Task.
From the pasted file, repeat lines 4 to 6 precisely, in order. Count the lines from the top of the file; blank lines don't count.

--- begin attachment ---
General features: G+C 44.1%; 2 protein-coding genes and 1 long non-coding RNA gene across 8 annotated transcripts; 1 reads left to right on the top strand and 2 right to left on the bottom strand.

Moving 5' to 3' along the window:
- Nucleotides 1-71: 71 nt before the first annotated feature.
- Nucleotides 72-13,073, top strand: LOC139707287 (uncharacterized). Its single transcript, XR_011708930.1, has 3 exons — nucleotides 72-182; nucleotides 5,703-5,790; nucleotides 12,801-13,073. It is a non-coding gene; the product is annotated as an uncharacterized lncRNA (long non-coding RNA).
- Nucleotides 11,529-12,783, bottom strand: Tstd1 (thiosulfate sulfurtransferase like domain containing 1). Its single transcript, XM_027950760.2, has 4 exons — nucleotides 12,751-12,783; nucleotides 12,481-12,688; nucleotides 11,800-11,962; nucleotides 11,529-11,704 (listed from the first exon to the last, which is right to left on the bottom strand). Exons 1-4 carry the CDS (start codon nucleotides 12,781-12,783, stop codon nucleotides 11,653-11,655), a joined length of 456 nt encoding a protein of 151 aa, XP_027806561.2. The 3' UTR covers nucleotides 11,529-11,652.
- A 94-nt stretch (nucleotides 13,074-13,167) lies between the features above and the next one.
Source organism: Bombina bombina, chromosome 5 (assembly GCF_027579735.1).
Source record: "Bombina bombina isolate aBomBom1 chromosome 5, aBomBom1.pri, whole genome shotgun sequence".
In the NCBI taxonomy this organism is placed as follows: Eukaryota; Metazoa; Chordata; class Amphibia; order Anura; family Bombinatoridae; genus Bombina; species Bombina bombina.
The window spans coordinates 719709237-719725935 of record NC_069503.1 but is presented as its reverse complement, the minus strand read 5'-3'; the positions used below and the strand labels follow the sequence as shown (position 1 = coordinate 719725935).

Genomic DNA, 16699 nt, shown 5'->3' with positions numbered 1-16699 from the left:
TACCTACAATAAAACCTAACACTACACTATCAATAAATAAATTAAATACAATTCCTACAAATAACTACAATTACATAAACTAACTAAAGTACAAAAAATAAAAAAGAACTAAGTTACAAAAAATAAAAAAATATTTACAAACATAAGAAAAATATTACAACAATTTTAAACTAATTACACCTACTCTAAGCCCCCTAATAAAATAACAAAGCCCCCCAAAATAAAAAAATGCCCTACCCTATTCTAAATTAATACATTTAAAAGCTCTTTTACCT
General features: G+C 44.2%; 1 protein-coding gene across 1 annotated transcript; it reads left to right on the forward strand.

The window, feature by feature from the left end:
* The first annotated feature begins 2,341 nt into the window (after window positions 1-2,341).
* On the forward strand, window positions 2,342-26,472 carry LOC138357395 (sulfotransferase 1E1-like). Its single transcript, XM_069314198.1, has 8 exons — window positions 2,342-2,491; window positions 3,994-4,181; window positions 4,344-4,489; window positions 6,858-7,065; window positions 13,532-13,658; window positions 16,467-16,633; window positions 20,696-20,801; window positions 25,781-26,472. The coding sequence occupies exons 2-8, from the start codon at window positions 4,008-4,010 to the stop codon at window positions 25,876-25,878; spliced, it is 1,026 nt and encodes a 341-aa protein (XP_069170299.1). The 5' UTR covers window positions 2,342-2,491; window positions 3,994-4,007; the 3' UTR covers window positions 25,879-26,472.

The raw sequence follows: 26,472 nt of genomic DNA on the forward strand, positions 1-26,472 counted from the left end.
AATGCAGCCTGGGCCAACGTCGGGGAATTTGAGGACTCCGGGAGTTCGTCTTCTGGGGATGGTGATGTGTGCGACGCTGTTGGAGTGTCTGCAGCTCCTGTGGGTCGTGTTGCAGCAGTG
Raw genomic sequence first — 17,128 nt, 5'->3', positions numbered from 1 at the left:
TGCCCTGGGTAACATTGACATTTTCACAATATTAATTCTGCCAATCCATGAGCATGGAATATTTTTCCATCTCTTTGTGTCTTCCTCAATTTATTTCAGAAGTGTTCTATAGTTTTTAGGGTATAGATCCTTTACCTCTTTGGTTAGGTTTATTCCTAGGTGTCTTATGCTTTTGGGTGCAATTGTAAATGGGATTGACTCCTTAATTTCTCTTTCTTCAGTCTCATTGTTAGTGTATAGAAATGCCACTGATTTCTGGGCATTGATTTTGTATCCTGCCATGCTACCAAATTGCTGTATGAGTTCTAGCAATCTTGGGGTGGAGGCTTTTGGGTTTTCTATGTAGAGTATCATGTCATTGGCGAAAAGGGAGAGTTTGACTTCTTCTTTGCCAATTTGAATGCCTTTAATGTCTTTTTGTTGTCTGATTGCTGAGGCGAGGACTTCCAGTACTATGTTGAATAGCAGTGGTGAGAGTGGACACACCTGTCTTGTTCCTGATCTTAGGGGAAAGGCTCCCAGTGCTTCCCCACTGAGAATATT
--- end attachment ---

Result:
- Nucleotides 72-13,073, top strand: LOC139707287 (uncharacterized). Its single transcript, XR_011708930.1, has 3 exons — nucleotides 72-182; nucleotides 5,703-5,790; nucleotides 12,801-13,073. It is a non-coding gene; the product is annotated as an uncharacterized lncRNA (long non-coding RNA).
- Nucleotides 11,529-12,783, bottom strand: Tstd1 (thiosulfate sulfurtransferase like domain containing 1). Its single transcript, XM_027950760.2, has 4 exons — nucleotides 12,751-12,783; nucleotides 12,481-12,688; nucleotides 11,800-11,962; nucleotides 11,529-11,704 (listed from the first exon to the last, which is right to left on the bottom strand). Exons 1-4 carry the CDS (start codon nucleotides 12,781-12,783, stop codon nucleotides 11,653-11,655), a joined length of 456 nt encoding a protein of 151 aa, XP_027806561.2. The 3' UTR covers nucleotides 11,529-11,652.
- A 94-nt stretch (nucleotides 13,074-13,167) lies between the features above and the next one.